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    ABSTRACT: Like most cellular mRNAs, the 5' end of HIV mRNAs is capped and the 3' end matured by the process of polyadenylation. There are, however, several rather unique and interesting aspects of these post-transcriptional processes on HIV transcripts. Capping of the highly structured 5' end of HIV mRNAs is influenced by the viral TAT protein and a population of HIV mRNAs contains a trimethyl-G cap reminiscent of U snRNAs involved in splicing. HIV polyadenylation involves active repression of a promoter-proximal polyadenylation signal, auxiliary upstream regulatory elements and moonlighting polyadenylation factors that have additional impacts on HIV biology outside of the constraints of classical mRNA 3' end formation. This review describes these post-transcriptional novelties of HIV gene expression as well as their implications in viral biology and as possible targets for therapeutic intervention.
    Full-text · Article · Dec 2013 · AIDS Research and Therapy
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    • "In recent work, we show that depletion of Tat-SF1 by gene silencing did not affect basal or Tat-dependent transcription from an HIV-1 CAT reporter in HeLa and HEK293 cells [66]. These data contradict the results obtained by Caputi and coworkers, which have recently reported that down-regulation of Tat-SF1 by siRNAs induces a decrease in transcription and Tat-mediated activation of an HIV-1 reporter minigene in HEK293 cells [67]. In this later work, the effect of reduction of TCERG1 expression was also analyzed. "
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    ABSTRACT: Control of RNA polymerase II (RNAPII) release from pausing has been proposed as a checkpoint mechanism to ensure optimal RNAPII activity, especially in large, highly regulated genes. HIV-1 gene expression is highly regulated at the level of elongation, which includes transcriptional pausing that is mediated by both viral and cellular factors. Here, we present evidence for a specific role of the elongation-related factor TCERG1 in regulating the extent of HIV-1 elongation and viral replication in vivo. We show that TCERG1 depletion diminishes the basal and viral Tat-activated transcription from the HIV-1 LTR. In support of a role for an elongation mechanism in the transcriptional control of HIV-1, we found that TCERG1 modifies the levels of pre-mRNAs generated at distal regions of HIV-1. Most importantly, TCERG1 directly affects the elongation rate of RNAPII transcription in vivo. Furthermore, our data demonstrate that TCERG1 regulates HIV-1 transcription by increasing the rate of RNAPII elongation through the phosphorylation of serine 2 within the carboxyl-terminal domain (CTD) of RNAPII and suggest a mechanism for the involvement of TCERG1 in relieving pausing. Finally, we show that TCERG1 is required for HIV-1 replication. Our study reveals that TCERG1 regulates HIV-1 transcriptional elongation by increasing the elongation rate of RNAPII and phosphorylation of Ser 2 within the CTD. Based on our data, we propose a general mechanism for TCERG1 acting on genes that are regulated at the level of elongation by increasing the rate of RNAPII transcription through the phosphorylation of Ser2. In the case of HIV-1, our evidence provides the basis for further investigation of TCERG1 as a potential therapeutic target for the inhibition of HIV-1 replication.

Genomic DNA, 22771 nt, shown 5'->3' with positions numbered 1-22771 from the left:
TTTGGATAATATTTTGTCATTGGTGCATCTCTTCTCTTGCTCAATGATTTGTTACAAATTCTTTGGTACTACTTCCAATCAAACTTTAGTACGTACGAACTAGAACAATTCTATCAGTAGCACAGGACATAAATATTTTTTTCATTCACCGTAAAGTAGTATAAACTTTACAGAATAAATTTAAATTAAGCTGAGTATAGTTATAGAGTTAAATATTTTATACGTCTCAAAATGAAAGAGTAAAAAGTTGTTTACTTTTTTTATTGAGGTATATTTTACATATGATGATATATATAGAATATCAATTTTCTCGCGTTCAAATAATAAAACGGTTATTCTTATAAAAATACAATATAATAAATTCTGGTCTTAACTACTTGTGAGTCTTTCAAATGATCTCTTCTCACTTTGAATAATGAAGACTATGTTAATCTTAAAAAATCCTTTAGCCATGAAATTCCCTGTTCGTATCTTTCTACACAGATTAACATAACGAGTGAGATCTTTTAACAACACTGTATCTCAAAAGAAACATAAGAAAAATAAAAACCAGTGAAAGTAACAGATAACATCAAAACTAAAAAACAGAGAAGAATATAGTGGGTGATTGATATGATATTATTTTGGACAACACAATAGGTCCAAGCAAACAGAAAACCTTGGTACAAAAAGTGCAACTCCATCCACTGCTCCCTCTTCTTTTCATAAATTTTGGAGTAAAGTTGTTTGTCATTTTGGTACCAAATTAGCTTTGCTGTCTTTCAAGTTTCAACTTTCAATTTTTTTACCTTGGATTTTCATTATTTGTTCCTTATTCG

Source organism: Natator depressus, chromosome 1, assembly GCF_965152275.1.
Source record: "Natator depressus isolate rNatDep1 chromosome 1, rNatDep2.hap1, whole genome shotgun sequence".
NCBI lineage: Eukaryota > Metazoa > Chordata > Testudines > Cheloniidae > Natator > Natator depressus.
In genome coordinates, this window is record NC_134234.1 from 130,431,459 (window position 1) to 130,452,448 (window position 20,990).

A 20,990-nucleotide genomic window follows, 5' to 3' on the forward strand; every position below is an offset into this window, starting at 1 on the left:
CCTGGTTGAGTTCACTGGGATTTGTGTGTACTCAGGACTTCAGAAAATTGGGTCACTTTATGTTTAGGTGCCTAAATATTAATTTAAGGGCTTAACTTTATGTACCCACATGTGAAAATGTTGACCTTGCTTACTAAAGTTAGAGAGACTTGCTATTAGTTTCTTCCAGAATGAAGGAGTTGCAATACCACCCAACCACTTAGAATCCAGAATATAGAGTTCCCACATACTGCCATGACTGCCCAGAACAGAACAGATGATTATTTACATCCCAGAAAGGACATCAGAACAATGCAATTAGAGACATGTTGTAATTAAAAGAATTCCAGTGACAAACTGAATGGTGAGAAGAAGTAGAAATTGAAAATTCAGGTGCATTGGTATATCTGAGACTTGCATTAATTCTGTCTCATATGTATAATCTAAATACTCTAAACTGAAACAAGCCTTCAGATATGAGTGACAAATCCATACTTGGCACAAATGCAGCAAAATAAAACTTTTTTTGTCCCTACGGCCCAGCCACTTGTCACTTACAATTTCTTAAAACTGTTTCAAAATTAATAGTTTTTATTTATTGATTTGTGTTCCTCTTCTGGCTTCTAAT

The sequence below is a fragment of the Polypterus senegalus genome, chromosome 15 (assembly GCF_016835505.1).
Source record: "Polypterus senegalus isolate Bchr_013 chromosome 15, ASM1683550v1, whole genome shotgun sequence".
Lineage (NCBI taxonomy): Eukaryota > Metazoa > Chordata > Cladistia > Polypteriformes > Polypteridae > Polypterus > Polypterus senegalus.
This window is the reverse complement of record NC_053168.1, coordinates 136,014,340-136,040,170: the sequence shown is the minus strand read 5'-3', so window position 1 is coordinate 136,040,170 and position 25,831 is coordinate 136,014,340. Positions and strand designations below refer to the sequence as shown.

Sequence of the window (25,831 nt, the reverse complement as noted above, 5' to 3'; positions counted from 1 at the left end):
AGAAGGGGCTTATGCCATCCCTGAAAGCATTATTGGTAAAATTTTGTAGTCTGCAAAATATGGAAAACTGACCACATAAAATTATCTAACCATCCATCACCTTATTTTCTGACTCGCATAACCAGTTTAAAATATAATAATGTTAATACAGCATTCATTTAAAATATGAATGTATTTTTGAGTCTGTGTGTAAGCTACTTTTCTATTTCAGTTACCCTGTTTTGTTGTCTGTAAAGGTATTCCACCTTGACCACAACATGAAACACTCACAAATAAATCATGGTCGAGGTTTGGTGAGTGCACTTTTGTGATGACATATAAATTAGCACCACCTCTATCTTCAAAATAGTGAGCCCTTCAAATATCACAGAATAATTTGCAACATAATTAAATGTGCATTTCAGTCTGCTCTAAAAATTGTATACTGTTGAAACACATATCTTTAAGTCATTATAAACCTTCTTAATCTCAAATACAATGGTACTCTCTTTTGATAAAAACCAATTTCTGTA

Full-text · Article · Oct 2013 · Retrovirology